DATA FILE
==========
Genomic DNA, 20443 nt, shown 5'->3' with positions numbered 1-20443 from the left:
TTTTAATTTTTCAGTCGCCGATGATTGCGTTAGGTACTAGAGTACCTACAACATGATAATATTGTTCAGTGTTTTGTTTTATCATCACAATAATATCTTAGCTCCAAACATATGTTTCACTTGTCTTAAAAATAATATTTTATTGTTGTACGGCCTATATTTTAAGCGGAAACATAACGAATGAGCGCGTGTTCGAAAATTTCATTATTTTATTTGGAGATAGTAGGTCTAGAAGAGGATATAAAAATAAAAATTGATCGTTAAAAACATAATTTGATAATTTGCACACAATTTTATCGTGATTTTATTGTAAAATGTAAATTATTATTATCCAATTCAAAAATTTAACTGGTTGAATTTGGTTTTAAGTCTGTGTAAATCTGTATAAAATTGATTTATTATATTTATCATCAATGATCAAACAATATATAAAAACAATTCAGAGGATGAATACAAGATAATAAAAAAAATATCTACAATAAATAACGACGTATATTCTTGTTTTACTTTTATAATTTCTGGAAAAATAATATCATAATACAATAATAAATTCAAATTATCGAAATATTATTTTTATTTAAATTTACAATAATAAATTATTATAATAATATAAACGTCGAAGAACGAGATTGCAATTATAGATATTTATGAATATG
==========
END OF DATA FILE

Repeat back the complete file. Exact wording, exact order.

Genomic DNA, 20443 nt, shown 5'->3' with positions numbered 1-20443 from the left:
TTTTAATTTTTCAGTCGCCGATGATTGCGTTAGGTACTAGAGTACCTACAACATGATAATATTGTTCAGTGTTTTGTTTTATCATCACAATAATATCTTAGCTCCAAACATATGTTTCACTTGTCTTAAAAATAATATTTTATTGTTGTACGGCCTATATTTTAAGCGGAAACATAACGAATGAGCGCGTGTTCGAAAATTTCATTATTTTATTTGGAGATAGTAGGTCTAGAAGAGGATATAAAAATAAAAATTGATCGTTAAAAACATAATTTGATAATTTGCACACAATTTTATCGTGATTTTATTGTAAAATGTAAATTATTATTATCCAATTCAAAAATTTAACTGGTTGAATTTGGTTTTAAGTCTGTGTAAATCTGTATAAAATTGATTTATTATATTTATCATCAATGATCAAACAATATATAAAAACAATTCAGAGGATGAATACAAGATAATAAAAAAAATATCTACAATAAATAACGACGTATATTCTTGTTTTACTTTTATAATTTCTGGAAAAATAATATCATAATACAATAATAAATTCAAATTATCGAAATATTATTTTTATTTAAATTTACAATAATAAATTATTATAATAATATAAACGTCGAAGAACGAGATTGCAATTATAGATATTTATGAATATG